Kueppers: Do not downplay the down-ballot

Albeit less glamorous or dramatic than the presidential bid, your local county and state elections are arguably just as crucial.


Henry Kueppers

If you are religious, think of the down-ballot as David and the presidential election as Goliath. If you have siblings, think of your parents’ favorite as the presidential election and the middle child, who — for all intents and purposes — we’ll say is named something random like Henry Kueppers, as the down-ballot. And if you know how to read, think of the down-ballot as “a contest for a political office that appears in a relatively low position on the electoral ballot.” In these scenarios, like David, the down-ballot elections can prove to be mightier than the colossal Goliath, or presidential election. Furthermore, like the middle child, the down-ballot deserves to be told, “We love you, and you are the best, Henry.” (Again, totally random example). My point is, there is a reason this election season that people need to research and understand the importance of their down-ballots because their power should not be underestimated.

Your down-ballot is responsible for the election of school board members, city council members, county prosecutors, district attorneys and judges. And while probably 90% of people could not name their county’s district attorney (I’m guilty, too. Sorry, Michael Orville Freeman, you just weren’t on my radar), it should be noted that basically 90% of your day-to-day activities will be directly affected by these local officials, and not the ones in Washington, D.C. And that’s simply because politics are local. The president won’t determine what traffic lights to get rid of or add to your daily commute, or the amount bail will cost when you find yourself in the slammer for running all the new traffic lights on your daily commute. That’s all city officials, baby.

The down-ballot wields an unprecedented amount of power, yet similar to Mitch McConnell telling people he is a human and not a horrible, reanimated blob of stale tapioca pudding, no one believes it! However, on a local and national level, your down-ballot can and will affect everything.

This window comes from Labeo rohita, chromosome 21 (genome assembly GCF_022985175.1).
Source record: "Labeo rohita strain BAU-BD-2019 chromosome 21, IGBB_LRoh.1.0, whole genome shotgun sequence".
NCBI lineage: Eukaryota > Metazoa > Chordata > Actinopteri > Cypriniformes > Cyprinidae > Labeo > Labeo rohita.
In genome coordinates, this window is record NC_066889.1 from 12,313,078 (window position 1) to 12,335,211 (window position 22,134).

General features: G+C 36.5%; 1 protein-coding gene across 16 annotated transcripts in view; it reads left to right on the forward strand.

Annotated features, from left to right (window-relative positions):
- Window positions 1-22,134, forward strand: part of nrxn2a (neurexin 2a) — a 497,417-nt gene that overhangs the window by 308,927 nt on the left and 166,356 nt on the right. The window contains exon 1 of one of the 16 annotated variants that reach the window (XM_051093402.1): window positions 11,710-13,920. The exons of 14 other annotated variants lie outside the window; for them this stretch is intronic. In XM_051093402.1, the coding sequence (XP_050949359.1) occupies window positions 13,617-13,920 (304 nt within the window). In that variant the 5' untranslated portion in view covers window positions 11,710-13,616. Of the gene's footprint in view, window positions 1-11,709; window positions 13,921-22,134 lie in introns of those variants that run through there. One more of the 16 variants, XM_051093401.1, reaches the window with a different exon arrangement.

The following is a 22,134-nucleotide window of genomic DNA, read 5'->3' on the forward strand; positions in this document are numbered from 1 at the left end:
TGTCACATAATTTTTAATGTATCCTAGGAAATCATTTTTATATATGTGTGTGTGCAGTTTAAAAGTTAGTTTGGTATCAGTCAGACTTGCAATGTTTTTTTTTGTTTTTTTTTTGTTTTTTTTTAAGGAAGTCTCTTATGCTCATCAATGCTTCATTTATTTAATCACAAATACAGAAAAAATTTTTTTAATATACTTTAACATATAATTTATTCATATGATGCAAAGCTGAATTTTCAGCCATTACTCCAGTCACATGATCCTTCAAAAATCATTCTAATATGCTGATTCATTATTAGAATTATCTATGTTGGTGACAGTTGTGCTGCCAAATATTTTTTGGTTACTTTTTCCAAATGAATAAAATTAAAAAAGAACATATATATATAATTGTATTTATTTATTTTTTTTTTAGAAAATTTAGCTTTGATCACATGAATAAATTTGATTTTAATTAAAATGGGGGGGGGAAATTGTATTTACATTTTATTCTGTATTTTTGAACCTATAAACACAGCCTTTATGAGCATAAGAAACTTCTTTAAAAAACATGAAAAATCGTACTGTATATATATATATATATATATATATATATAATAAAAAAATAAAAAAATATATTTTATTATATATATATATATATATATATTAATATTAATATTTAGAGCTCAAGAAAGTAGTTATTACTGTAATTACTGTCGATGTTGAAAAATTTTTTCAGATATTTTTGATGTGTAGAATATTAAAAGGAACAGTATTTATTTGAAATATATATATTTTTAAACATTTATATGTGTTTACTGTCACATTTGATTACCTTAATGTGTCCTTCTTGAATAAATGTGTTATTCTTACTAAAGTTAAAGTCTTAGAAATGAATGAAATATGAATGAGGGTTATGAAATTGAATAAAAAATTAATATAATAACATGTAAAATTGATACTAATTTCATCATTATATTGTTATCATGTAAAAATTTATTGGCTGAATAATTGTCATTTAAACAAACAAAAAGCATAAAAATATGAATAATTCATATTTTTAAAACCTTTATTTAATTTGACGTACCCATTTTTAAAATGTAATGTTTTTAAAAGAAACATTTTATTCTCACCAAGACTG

On a local level, our representatives will be the ones to determine the laws and policies for schools (public and private), health care and policing. Policing is a gigantic discussion point, especially after this summer and the killing of George Floyd. In June, the Minneapolis City Council proposed to give voters the chance to decide if we should defund and disband the Minneapolis Police Department and create a “Community Safety and Violence Prevention department.” Unfortunately, this will not be on the ballot this November because the City Charter Commission declared that they needed more time to look over the proposal, despite the recent death of an innocent man.

Members of the City Charter Commission are appointed by the chief judge of the Hennepin County District Court. But who elects those judges? Why, by Jove, it’s us! Well, what about the governor, who can also appoint and/or promote these judges? Why, it’s us again! The power of all reform, policies and monumental change falls right into our laps, but because national media often focuses on the presidential election, we find ourselves forgetting about local elections and therefore becoming uninformed about what really matters.

Down-ballots are important to national elections as well. When the results of a down-ballot race flip control of a state house or senate seat, it can create new policies and reform that encourages the rise of candidates from a certain party. A great example is former Texas representative and singer of his college rock band, Beto O’Rourke. O’Rourke lost a historically close Senate race to Ted Cruz, but the fact that the race was even close to begin with was because of the changing landscape of down-ballot races in Texas. Before 2018, Texas was full of Republican counties across the entire state. However, year by year, Democrats increased their presence and campaigns and eventually began to win local elections little by little. This led to the eventual build up that pushed Beto O’Rourke so close to victory. It’s plausible now to think that, one day, a Democrat could win a national election in the state of Texas, a state that hasn’t been blue since Jimmy Carter!

I implore you to research your local representatives and their platforms. Find out what they are fighting for and what they would bring to local positions of power. For Minneapolis readers, check out the city of Minneapolis’s website. Use your resources and apply them to the choices you make on the ballot because this November, we will be facing one of the most pivotal elections in recent history. If you’re religious, think of this election as the determination of whether or not the four horsemen of the apocalypse will ride into town. Or, think of it as you are the middle child and this election will finally determine if you get a pat on the back from Mom and Dad and are showered with love and affection. I’m picturing it now, and I hope you do, too.